Goth inspired corset belt
I am into drawing with interest in fashion / design and drew out a Goth styled outfit which included a corset belt. I decided I would love to put together the finished product from design so constructed this belt. It took me some time to construct and required many skills, so I would suggest that if anyone were to contemplate making, they plan carefully. I post this as an example of method for interest. If anyone requires additional information on the techniques I have used please feel free to contact me as, for instance, I find working with webbing not easy and from other posts elsewhere I have seen, so do others. As I don’t have a sewing machine all stitching was by hand. The cost of the project is fairly low except on time although many different types of item are required. Some materials could probably be replaced (eg the vinyl which I already had for leather) dependant on your stock and taste. The belt is of solid construction but has a strong elastic insert either side to provide some give. Note - time of 12 hours given is a very rough estimate as I made in multiple sessions over several weeks.
- Key West Witch favorited Corset Belt 12 Sep 00:11
- Lanzy Kitsune added Corset Belt to wear 19 Dec 00:44
- Lanzy Kitsune favorited Corset Belt 19 Dec 00:44
- A V. favorited Corset Belt 18 Oct 01:51
- Rachel B. added Corset Belt to DIY and Crochet Accessories 02 May 23:32
- JossieAyame added Corset Belt to Clothing 21 Nov 20:17
- JossieAyame favorited Corset Belt 21 Nov 20:17
- Penny J. favorited Corset Belt 05 Sep 10:31
- Blanca G. favorited Corset Belt 05 Sep 04:33
- Lily T. favorited Corset Belt 07 Jun 00:56
Take measurements – I do not give any precise measurements as will depend on your particular size (also as a prototype I modified slightly as I went on). I think the general proportions can be determined from the photographs. Roughly they are (of full un-stretched belt length) 12% each for elastic bits, 26% for the rear part and 25% each for the front triangular parts (including short straight part) when assembled.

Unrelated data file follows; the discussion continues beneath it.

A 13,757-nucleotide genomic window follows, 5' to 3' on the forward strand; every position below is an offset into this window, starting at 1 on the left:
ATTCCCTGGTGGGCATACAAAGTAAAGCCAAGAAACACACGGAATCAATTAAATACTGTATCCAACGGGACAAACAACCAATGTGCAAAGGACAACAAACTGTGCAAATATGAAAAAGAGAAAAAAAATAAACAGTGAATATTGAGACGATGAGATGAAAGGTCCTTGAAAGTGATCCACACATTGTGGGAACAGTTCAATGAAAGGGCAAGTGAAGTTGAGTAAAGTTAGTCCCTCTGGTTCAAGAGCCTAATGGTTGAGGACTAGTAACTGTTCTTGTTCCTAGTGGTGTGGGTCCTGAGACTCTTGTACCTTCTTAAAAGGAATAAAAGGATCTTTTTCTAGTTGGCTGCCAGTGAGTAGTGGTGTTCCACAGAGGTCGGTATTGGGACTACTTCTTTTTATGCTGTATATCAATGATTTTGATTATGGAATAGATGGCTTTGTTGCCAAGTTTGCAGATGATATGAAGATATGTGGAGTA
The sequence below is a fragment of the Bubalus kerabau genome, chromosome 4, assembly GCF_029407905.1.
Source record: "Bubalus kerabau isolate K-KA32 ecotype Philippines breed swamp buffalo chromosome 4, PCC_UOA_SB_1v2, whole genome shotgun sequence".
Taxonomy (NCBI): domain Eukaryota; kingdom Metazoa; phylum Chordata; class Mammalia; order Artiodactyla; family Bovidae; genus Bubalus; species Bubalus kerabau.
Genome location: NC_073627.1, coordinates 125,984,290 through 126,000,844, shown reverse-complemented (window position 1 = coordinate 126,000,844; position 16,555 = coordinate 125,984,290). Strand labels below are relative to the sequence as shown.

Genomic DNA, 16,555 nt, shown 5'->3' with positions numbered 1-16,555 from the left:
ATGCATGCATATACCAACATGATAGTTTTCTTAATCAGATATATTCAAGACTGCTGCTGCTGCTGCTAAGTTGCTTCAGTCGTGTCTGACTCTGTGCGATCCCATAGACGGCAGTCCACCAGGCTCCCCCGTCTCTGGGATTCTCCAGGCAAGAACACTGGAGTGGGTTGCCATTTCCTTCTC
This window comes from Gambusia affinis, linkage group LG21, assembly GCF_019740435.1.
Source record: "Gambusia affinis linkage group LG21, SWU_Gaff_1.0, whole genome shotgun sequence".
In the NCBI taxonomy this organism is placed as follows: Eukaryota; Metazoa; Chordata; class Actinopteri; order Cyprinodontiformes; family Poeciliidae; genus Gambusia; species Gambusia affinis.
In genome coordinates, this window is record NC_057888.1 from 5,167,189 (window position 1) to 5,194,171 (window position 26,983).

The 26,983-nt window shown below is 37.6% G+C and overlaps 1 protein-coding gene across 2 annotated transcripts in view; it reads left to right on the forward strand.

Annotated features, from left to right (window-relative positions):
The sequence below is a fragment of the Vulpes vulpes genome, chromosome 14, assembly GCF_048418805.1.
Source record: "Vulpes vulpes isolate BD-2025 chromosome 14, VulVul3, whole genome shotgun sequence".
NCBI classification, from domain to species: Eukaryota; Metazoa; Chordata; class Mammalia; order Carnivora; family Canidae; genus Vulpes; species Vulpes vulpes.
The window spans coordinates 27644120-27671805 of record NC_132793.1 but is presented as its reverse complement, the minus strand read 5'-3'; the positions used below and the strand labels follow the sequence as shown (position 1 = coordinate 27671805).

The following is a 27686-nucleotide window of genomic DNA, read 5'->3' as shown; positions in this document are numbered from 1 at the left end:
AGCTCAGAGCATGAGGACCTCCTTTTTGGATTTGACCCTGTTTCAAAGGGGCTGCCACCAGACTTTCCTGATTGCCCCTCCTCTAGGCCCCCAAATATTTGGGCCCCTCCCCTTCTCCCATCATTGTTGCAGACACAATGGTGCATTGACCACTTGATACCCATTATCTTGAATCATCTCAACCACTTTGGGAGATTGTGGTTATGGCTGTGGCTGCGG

Cut the webbing and elastic to size and form the triangular parts as shown not forgetting allowances. Note – as may be noticed in the sequence of photographs the elastic bits are longer than required (modified during prototype construction). There is also another two pieces not shown (and no photographs exist) which are positioned across to inside the folds of the triangle base (vertical ends of belt, approximating to the blue stitching with angled ends). These along with the folded parts sandwich the centre (belt line) axis.
Cut out satin fabric. Note – this need to be cut on the bias as it will need to stretch with the elastic. Attach the lace trim to the right side (lace also needs to be elastic). All stitching needs to be able to stretch with the elastic so should be zigzag / other stitch which can stretch, except that at right angles to line of belt (eg the end fold-over).
Fit satin part onto belt. Note: to allow for stretch the satin need to be sewn loosely (this might have been better done inside out before the belt was assembled for a neater finish, but the seam does not show as it is positioned at the base). The satin part is secured at either end and positioned with a single stitch to the webbing at the centre back, so when stretching it does so independently on either side. This single stitch along with the more secure end stitching reduces any tendency for the satin fabric to twist.
Apply the lace trim to the triangular parts.